In Table 3 the dependence of on R, Rae, H/W, and Wh is shown. In the range studied, undergoes a process from positive to negative with the increasing R for all enclosures studied. When the effect of external heating (Rae) on heat transfer in the partially open enclosures is larger than that of the local heat source, is positive and decreases with increasing R at a given Rae, and the hot wall plays a role in heating the fluid in the enclosures, but when Rae is smaller, is negative and || increases with R and the hot wall plays a role in cooling the fluid in the enclosures. This behavior was also noted by Xia and Zhou (1992). The changes with the different positions of local heat source, generally increasing with Wh. The || value increases with H/W. It can be observed that the value of Nuh generally doubles with the increasing of enclosures height from H/W = 1 to H/W = 2 and H/W = 2 to H/W = 4. In Table 4 the dependence of on R, Rae, H/W, and Wh is shown. In the range studied, increases with R and Rae. is generally larger when the local heat source is closer to the cold wall. When the enclosure height increases, increases significantly.
Streamlines and isotherms for R = 2500 are shown in Figs. 2 to 7 for all enclosures and Wh = 0.25, 0.5, and 0.75. An analysis of these figures indicates that when the heating source is located at the center, Wh = 0.5, or close to the opening of the enclosure, Wh = 0.75, various differences occur in the flow pattern according to the change in Rae or R. When the local heat source is located at the position Wh = 0.25 close to the hot wall, its influence on the flow patterns and on the heat transfer is negligible.
Verifying the position Wh = 0.5 in Figs. 2 and 3, it can be seen that for Rae = 103 two eddies appear inside the enclosures with H/W = 1 and 2 (see Fig. 2a and 2b) and three eddies appear inside the enclosure with H/W = 4 (see Fig. 2c). They circulate counterclockwise at the left of the enclosure and clockwise at the bottom right, where the intensity of both eddies is important for H/W = 1, i.e., flow and heat transfer are controlled by the internal local heat source and the difference in temperature on the vertical walls has a negligible influence. The left eddy close to the hot wall for H/W = 2 and 4 is less intense than the main flow because the local heat source becomes less important than the difference in temperature between the vertical walls.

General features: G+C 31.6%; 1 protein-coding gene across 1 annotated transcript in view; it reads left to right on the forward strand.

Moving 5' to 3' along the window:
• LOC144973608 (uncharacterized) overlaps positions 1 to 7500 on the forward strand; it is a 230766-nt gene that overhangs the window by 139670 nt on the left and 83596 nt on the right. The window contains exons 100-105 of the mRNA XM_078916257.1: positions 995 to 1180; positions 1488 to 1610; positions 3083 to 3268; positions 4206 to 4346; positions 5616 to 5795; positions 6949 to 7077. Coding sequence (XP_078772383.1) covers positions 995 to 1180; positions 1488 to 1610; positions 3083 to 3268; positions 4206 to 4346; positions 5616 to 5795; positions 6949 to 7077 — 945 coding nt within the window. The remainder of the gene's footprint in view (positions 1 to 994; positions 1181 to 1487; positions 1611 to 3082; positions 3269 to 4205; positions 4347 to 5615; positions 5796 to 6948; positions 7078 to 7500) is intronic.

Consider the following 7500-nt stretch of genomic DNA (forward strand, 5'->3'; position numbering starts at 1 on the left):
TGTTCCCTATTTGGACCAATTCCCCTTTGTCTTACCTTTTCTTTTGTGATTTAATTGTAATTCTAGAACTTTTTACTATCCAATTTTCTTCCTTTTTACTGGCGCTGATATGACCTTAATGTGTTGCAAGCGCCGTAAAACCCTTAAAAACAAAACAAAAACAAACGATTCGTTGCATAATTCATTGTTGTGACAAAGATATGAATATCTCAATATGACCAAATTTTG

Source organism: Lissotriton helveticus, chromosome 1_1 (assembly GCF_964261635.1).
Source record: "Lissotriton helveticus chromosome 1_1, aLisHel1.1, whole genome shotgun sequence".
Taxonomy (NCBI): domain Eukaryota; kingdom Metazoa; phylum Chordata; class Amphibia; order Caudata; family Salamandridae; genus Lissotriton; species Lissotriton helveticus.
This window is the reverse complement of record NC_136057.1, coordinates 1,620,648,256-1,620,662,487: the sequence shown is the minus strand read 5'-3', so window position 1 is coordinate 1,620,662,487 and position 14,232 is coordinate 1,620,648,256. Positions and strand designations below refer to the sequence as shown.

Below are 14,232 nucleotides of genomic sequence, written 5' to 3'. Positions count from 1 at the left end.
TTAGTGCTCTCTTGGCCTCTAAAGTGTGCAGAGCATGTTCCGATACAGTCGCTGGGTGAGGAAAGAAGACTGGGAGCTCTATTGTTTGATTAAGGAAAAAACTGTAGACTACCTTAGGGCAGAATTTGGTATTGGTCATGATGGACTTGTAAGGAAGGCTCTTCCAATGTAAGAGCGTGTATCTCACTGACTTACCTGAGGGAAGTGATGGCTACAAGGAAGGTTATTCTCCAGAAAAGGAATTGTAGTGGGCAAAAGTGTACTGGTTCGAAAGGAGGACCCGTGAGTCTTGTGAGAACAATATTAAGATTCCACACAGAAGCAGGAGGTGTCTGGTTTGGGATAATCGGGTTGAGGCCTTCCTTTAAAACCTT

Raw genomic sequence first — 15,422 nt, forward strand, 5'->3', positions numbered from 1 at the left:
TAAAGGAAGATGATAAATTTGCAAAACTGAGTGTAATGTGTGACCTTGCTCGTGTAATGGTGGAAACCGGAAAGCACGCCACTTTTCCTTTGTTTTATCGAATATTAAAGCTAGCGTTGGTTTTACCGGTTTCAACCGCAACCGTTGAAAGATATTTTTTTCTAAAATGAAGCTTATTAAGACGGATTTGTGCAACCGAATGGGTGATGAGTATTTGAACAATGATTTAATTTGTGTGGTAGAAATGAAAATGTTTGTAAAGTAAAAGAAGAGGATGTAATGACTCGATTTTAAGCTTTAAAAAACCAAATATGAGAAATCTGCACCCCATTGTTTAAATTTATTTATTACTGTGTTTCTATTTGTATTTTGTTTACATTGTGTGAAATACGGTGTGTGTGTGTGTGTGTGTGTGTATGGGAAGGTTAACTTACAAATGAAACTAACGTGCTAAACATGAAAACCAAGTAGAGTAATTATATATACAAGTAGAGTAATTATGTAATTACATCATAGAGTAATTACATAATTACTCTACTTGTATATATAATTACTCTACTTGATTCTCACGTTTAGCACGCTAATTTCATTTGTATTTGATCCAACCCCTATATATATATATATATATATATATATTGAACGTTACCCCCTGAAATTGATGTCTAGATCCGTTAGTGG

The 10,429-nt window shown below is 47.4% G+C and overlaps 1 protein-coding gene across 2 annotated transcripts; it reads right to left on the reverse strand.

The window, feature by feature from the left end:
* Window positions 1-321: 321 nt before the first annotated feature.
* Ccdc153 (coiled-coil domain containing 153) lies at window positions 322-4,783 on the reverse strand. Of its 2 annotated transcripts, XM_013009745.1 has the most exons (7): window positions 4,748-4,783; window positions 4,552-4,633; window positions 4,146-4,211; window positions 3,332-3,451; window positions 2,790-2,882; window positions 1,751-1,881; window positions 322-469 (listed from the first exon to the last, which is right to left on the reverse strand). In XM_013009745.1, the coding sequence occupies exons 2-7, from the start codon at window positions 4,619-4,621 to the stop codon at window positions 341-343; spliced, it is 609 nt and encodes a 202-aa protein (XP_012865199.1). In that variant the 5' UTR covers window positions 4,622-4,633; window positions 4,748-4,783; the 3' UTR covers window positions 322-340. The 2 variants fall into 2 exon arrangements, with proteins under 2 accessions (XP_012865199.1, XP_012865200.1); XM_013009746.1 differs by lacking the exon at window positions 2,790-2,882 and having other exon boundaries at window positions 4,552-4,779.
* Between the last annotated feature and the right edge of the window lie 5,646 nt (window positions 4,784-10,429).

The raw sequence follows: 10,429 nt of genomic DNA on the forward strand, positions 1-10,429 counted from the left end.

In Figs. 4 and 5, for the position Wh = 0.75 it can be seen that at Rae = 104 two main eddies emerge in the enclosure, one circulating counterclockwise close to the hot wall and the other circulating clockwise close to the cold wall. In Figs. 4a and 5a the flow and heat transfer are controlled by the internal local heat source because the intensity of the counterclockwise eddy is much greater than that of the clockwise eddy, while in Figs. 4b, 4c, 5b, and 5c, the flow and heat transfer are controlled by the difference in temperature on the vertical walls.
In Figs. 6 and 7, it can be observed that at Wh = 0.25 for Rae = 105 the enclosures have only a very weak counterclockwise eddy at the backwind side of the local heat source and the larger eddy is a clockwise flow moving upwards along the hot wall and downwards along the cold wall, through the inflow and outflow openings. In these enclosures the flow and heat transfer are controlled by the difference in temperature of the vertical walls.
In Fig. 8 the fluid dynamic behavior of the air in the square enclosure (H/W = 1) is shown. Note that the increase in temperature differences between the vertical walls (Rae number) affects the fluid dynamic behavior, increasing the intensity of the flow in the enclosure. This behavior was observed for the various values of R employed, but is illustrated here only for R = 2500 and for the local heat source at the central position on the bottom wall. The main eddy increases with the Rae number, although it reaches the full height of the enclosure. In Fig. 9 some of the isotherms obtained for differents Rae are shown. Note that the thermal behavior changes as a function of the increasing Rae number.